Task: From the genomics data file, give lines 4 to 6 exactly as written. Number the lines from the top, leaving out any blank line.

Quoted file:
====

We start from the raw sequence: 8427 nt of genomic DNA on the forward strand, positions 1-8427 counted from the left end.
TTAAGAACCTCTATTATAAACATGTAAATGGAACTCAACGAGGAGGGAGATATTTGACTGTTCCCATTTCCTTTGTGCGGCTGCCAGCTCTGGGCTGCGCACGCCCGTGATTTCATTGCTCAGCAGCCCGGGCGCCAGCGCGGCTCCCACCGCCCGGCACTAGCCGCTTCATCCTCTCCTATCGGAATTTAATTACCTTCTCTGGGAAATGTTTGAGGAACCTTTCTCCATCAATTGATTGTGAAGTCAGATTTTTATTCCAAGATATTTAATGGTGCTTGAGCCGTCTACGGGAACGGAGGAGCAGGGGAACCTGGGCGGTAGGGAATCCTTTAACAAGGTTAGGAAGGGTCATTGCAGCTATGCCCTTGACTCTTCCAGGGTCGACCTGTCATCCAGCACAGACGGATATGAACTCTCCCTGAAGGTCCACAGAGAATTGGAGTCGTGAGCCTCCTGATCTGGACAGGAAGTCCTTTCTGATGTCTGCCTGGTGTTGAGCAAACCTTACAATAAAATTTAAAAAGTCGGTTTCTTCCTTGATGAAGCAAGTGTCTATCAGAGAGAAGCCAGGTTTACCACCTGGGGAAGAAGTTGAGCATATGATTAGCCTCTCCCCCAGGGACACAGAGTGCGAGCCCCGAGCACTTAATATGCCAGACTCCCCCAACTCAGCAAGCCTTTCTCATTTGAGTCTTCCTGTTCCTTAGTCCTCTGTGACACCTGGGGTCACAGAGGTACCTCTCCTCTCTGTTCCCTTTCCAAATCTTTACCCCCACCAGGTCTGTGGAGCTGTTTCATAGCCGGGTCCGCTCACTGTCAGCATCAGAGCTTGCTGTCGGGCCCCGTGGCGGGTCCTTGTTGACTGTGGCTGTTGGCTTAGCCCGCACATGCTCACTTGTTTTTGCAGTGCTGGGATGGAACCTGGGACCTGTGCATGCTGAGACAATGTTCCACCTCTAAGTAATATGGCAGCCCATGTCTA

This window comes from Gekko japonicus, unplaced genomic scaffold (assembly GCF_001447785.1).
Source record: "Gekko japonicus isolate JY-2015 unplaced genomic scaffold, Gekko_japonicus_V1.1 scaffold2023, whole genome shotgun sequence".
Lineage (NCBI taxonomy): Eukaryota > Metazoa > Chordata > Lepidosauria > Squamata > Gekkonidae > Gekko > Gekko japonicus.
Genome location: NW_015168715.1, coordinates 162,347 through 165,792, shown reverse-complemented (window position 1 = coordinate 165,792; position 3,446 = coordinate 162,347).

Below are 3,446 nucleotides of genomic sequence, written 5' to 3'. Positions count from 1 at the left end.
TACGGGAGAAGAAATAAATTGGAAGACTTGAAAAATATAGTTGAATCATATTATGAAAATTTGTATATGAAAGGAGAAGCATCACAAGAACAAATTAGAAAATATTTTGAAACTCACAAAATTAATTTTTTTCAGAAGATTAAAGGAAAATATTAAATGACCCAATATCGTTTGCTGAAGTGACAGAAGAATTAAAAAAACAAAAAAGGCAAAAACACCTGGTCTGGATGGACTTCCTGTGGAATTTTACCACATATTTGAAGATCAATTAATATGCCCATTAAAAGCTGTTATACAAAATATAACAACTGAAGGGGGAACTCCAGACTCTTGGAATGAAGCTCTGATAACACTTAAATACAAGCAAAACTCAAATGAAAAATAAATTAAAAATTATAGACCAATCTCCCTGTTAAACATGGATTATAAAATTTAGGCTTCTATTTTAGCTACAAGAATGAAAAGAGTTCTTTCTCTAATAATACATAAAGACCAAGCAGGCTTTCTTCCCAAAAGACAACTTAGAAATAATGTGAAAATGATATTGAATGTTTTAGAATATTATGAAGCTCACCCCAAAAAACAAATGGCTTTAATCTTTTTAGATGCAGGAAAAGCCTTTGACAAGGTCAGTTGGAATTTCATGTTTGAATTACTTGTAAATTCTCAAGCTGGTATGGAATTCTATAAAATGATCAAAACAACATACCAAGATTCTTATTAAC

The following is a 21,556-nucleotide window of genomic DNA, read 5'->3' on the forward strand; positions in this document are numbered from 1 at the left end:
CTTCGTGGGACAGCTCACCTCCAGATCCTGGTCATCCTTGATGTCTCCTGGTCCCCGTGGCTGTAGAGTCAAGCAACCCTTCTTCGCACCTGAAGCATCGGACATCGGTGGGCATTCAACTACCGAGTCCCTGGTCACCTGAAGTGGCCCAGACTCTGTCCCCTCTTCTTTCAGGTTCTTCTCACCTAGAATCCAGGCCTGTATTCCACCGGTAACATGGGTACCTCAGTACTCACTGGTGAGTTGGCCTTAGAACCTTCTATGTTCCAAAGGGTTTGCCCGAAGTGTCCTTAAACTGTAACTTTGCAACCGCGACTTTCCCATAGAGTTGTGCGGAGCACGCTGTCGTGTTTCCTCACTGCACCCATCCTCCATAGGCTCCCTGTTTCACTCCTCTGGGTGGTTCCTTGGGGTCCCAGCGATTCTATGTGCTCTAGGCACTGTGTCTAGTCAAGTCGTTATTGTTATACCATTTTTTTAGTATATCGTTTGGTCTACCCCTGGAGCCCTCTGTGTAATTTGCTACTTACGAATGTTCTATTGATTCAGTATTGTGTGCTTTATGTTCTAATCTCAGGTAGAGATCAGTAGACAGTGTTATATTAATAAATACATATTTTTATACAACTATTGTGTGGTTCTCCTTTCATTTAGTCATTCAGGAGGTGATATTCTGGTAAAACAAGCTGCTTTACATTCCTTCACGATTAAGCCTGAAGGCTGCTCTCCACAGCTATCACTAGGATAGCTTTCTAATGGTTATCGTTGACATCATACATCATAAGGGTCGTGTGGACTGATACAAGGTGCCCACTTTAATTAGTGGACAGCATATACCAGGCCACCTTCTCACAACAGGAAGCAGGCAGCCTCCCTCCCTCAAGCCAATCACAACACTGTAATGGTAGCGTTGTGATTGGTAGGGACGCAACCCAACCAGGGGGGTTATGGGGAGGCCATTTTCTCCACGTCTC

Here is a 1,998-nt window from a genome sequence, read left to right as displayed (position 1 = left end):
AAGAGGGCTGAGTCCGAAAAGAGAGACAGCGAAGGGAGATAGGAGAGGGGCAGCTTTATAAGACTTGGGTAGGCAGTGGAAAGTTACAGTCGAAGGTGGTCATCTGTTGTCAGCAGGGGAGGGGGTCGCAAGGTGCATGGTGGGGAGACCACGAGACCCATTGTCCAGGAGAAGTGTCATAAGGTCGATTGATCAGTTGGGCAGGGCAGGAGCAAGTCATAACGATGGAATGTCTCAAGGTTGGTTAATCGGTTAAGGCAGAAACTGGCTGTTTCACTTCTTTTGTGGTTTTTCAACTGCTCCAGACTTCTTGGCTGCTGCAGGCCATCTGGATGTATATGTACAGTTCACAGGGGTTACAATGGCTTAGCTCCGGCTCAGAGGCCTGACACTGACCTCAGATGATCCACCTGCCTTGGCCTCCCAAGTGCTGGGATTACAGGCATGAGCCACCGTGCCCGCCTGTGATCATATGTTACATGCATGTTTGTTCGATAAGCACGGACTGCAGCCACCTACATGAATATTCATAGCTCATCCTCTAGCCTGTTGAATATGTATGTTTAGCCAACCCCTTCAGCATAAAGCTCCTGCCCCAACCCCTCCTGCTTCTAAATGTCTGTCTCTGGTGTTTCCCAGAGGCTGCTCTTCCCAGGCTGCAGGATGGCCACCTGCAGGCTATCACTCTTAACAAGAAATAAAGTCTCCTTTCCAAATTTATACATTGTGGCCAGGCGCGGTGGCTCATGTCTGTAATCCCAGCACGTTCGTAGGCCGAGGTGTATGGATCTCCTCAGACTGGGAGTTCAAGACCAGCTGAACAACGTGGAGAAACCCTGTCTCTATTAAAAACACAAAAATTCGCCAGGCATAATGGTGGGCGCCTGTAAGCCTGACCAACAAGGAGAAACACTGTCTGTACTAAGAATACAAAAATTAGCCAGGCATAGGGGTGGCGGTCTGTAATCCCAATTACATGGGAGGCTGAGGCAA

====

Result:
Source record: "Gekko japonicus isolate JY-2015 unplaced genomic scaffold, Gekko_japonicus_V1.1 scaffold2023, whole genome shotgun sequence".
Lineage (NCBI taxonomy): Eukaryota > Metazoa > Chordata > Lepidosauria > Squamata > Gekkonidae > Gekko > Gekko japonicus.
Genome location: NW_015168715.1, coordinates 162,347 through 165,792, shown reverse-complemented (window position 1 = coordinate 165,792; position 3,446 = coordinate 162,347).